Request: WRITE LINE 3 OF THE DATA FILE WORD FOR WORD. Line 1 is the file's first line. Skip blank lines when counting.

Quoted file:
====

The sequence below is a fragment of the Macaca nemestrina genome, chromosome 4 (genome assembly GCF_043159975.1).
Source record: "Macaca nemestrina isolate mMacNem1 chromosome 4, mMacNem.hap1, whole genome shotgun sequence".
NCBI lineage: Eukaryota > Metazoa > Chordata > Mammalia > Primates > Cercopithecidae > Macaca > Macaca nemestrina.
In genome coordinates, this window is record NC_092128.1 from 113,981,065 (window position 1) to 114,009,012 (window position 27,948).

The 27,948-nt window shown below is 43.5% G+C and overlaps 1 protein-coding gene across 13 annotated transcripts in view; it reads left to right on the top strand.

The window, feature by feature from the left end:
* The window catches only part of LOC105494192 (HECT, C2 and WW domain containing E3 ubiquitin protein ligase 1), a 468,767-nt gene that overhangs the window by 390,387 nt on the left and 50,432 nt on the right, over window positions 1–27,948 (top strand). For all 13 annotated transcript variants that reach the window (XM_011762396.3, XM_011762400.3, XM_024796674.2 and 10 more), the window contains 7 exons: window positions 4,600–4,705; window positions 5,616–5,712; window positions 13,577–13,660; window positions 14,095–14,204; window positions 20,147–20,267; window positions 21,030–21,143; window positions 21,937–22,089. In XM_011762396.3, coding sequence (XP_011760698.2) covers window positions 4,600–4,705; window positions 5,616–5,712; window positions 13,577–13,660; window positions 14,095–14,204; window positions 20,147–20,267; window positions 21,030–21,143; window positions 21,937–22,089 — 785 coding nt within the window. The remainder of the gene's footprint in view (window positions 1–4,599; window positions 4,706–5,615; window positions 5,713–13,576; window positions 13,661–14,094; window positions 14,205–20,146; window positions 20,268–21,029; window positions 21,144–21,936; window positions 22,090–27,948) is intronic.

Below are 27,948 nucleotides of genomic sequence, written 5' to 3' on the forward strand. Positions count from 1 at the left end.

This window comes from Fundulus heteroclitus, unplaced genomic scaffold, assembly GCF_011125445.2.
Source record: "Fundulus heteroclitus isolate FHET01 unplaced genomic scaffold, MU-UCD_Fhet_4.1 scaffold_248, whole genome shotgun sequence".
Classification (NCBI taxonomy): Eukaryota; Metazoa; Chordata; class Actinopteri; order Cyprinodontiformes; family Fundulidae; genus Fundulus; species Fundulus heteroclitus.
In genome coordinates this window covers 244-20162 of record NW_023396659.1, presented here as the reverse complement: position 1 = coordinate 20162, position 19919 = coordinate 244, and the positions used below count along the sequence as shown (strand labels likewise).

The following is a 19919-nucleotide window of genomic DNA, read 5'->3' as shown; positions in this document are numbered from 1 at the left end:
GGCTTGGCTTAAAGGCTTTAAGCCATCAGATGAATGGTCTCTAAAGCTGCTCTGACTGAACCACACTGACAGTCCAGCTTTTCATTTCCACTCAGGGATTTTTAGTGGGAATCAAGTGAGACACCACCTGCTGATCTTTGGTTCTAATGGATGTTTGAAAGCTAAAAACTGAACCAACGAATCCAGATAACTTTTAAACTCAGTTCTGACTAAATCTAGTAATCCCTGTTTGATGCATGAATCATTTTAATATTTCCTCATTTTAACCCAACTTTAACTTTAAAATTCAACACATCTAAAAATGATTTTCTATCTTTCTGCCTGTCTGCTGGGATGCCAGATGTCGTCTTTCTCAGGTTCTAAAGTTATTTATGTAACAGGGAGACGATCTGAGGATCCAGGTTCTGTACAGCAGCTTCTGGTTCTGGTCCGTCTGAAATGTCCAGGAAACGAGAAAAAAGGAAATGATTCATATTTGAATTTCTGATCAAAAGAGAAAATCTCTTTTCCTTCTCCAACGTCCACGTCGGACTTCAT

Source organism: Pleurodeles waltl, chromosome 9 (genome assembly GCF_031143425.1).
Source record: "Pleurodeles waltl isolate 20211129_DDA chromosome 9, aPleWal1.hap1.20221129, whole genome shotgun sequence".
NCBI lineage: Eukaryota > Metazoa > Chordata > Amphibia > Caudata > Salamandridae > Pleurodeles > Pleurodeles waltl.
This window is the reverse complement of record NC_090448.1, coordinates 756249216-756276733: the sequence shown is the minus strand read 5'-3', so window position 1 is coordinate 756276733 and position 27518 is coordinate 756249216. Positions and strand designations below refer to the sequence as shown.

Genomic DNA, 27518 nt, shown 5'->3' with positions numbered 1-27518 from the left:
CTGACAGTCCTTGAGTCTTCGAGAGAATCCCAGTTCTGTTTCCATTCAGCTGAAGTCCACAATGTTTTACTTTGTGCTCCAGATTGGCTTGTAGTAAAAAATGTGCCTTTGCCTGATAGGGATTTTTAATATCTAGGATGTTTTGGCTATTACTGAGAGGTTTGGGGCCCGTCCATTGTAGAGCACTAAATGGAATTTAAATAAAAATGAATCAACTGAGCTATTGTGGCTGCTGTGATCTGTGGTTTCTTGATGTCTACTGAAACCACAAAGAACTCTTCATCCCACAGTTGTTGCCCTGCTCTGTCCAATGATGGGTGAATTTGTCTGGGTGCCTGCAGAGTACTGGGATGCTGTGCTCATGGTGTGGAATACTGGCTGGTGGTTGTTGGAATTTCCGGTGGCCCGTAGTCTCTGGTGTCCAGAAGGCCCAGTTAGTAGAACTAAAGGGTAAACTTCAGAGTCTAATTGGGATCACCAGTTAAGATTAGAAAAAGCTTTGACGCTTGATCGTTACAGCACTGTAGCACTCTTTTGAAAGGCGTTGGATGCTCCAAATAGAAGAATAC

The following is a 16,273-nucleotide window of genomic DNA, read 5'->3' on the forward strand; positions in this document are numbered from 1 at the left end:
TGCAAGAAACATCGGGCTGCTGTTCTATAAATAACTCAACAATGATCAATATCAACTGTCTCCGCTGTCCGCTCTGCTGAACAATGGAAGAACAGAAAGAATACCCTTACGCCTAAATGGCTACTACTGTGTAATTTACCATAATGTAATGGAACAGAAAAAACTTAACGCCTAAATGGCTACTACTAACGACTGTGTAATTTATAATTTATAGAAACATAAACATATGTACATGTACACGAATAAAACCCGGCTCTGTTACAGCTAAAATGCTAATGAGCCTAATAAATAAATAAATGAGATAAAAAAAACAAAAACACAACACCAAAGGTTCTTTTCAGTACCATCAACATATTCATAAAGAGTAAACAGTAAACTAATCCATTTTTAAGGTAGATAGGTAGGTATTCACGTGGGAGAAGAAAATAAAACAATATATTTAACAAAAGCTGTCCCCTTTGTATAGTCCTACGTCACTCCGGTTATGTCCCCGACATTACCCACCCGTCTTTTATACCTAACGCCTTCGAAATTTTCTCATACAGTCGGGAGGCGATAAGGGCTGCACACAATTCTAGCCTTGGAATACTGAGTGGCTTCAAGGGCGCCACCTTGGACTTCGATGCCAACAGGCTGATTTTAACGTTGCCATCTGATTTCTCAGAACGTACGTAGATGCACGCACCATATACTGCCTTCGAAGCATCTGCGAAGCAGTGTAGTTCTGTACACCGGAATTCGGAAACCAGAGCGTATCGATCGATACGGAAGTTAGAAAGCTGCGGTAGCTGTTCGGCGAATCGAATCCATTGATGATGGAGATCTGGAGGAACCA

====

NCBI lineage: Eukaryota > Metazoa > Chordata > Mammalia > Primates > Cercopithecidae > Macaca > Macaca nemestrina.